Wednesday 4 November 2009

University debate exposed the euthanasia lobby's duplicity

On Monday evening Anthony Ozimic, SPUC's communications manager, debated at University College London (UCL) against assisted suicide. The motion before the UCL Debating Society was: "That this House would legalise assisted dying". Speaking along with Anthony was Dr Peter Saunders, director of the Care Not Killing Alliance. Speaking in favour of the motion was Sarah Wootton, the pro-abortion veteran who now heads the Voluntary Euthanasia Society (VES) (which now trades under the euphemism "Dignity in Dying") and Dr Simon Kenwright, a gastroenterologist.

Anthony tells me that Sarah Wootton claimed the VES:
  • only supports "assisted dying" (in reality assisted suicide) for terminally-ill, mentally competent patients
  • does not support "assisted suicide on demand"
  • will never support non-voluntary euthanasia.
Anthony countered these claims by pointing that:
  • the VES supported the legal campaign of Debbie Purdy, who has multiple sclerosis (MS), which is not a terminal illness. The VES also supported the case of the late Daniel James, who was paralysed (not terminally-ill), whose parents took him to Switzerland for assisted suicide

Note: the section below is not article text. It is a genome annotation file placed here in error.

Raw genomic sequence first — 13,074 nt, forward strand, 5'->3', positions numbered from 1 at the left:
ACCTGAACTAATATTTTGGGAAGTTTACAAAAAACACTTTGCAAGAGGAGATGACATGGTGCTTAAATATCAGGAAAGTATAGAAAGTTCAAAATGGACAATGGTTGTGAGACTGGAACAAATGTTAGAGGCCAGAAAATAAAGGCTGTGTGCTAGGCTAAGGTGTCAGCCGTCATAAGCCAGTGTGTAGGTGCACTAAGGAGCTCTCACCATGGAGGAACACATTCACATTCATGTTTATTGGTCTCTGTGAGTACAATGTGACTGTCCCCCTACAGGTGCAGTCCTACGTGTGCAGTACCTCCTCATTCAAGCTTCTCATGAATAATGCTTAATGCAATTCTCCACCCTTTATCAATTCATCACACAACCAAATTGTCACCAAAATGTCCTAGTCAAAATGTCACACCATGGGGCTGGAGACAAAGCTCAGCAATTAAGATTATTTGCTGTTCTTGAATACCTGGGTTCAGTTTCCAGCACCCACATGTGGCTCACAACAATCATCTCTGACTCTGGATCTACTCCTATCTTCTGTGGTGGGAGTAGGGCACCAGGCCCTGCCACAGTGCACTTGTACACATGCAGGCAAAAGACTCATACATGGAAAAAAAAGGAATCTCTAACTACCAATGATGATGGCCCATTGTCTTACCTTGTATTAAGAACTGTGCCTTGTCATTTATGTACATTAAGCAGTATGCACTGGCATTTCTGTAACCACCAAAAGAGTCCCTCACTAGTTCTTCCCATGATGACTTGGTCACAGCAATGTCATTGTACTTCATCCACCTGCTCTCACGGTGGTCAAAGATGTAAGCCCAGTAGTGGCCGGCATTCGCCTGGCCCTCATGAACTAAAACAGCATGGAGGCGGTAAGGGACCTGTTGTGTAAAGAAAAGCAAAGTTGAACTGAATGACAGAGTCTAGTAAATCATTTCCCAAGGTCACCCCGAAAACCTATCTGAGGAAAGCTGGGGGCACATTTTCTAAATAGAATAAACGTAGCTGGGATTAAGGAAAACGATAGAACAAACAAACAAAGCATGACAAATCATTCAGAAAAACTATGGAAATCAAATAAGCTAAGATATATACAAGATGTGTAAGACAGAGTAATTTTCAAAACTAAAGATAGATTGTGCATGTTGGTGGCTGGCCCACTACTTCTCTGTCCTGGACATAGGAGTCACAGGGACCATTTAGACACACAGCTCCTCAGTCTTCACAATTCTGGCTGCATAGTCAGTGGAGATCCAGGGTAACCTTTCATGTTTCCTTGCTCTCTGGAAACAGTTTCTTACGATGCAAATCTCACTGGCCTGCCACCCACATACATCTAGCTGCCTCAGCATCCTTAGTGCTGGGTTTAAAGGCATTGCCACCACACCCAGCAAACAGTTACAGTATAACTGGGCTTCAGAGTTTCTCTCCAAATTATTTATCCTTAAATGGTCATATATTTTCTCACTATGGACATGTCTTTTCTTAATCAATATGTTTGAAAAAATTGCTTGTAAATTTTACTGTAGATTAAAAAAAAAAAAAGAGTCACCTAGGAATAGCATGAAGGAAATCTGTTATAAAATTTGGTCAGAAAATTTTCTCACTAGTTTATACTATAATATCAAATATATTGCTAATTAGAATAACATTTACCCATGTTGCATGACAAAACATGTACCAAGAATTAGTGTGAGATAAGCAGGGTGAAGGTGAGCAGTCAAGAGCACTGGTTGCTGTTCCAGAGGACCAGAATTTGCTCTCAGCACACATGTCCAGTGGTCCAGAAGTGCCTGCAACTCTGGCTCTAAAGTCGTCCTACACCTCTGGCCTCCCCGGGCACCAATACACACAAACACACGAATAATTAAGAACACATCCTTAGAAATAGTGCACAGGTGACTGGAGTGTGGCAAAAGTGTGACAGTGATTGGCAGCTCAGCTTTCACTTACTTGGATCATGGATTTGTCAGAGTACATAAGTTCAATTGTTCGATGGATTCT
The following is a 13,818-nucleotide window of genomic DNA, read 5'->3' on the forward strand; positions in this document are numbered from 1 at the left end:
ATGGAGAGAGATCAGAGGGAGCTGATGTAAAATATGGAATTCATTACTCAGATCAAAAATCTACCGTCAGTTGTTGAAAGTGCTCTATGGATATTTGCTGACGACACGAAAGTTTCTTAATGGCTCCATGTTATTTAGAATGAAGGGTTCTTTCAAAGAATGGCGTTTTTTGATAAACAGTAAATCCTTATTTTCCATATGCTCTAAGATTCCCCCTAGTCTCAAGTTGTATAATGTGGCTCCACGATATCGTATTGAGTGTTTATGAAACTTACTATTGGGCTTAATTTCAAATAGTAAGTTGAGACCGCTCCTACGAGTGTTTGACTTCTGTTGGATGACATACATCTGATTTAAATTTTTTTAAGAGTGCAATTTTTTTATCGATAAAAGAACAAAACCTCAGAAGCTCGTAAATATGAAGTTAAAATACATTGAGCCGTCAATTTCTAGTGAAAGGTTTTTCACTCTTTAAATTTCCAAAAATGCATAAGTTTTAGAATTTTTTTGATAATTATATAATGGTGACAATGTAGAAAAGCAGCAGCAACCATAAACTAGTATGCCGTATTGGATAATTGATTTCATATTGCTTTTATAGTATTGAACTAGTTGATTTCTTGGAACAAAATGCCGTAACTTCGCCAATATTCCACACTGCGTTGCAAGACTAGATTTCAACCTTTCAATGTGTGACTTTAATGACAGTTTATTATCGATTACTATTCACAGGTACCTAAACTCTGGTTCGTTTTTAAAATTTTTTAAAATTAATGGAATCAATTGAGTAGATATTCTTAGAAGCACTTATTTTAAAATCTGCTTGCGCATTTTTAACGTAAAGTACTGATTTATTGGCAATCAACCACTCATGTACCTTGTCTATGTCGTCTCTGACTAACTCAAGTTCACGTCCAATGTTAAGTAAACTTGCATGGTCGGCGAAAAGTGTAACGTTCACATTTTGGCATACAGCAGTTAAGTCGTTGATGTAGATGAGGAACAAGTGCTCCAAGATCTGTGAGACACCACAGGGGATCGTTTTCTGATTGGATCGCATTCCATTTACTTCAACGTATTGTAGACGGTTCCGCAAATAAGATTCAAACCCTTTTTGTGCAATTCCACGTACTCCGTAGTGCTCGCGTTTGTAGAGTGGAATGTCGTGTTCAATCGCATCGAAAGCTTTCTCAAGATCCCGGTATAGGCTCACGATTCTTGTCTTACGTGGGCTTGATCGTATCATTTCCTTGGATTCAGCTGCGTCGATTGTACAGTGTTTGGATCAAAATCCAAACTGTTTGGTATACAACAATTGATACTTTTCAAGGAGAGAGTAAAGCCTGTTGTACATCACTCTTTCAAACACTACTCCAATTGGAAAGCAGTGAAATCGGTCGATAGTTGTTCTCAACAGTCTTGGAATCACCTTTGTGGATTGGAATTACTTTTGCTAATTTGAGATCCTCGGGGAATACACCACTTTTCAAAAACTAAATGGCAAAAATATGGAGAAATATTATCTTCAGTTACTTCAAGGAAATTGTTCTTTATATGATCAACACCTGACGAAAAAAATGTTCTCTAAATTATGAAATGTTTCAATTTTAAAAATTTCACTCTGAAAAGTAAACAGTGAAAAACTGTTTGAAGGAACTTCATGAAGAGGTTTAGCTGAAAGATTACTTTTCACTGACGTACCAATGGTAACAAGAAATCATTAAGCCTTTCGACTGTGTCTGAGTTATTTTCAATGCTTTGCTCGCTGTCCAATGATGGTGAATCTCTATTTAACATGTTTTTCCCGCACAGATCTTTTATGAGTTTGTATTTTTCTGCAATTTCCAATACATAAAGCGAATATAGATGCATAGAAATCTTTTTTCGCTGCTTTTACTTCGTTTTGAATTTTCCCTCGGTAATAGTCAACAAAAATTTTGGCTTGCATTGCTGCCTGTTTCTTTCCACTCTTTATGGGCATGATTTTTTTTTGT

• Sarah Wootton wrote recently in The Guardian that the VES does not campaign for assisted suicide, yet qualified that in her debate speech by adding "on demand"
  • the VES supports the law in The Netherlands, which entails non-voluntary and involuntary euthanasia. The VES also supports the ruling in the case of Tony Bland, which allowed non-voluntary euthanasia.
Sarah Wootton tried to counter Anthony's rebuttals by claiming that:
  • Debbie Purdy's type of MS is a terminal one, though one which may not kill her within a year
  • the VES didn't support the Daniel James case
  • the Bland case was very different, because it was about keeping severely brain-damaged people alive, and the Bland judgment is now the current law under the Mental Capacity Act.
She also tried to address the issue of the law in The Netherlands, but her answer was too indirect to make it worth describing. (In any case, the VES's website claims that the situation in The Netherlands is good.)

Anthony says that Sarah Wootton's defences are false:
  • There is no indication that Debbie Purdy is terminally ill. People with MS and societies representing them are forced frequently to correct media statements that MS is a terminal illness.
  • According to Lord Joffe's assisted suicide bill (which was backed by the VES), terminal illness "means an illness which will be likely to result in the patient’s death within a few months at most".
  • For legal purposes (such as life insurance), terminal illness means that "life expectancy is less than 12 months".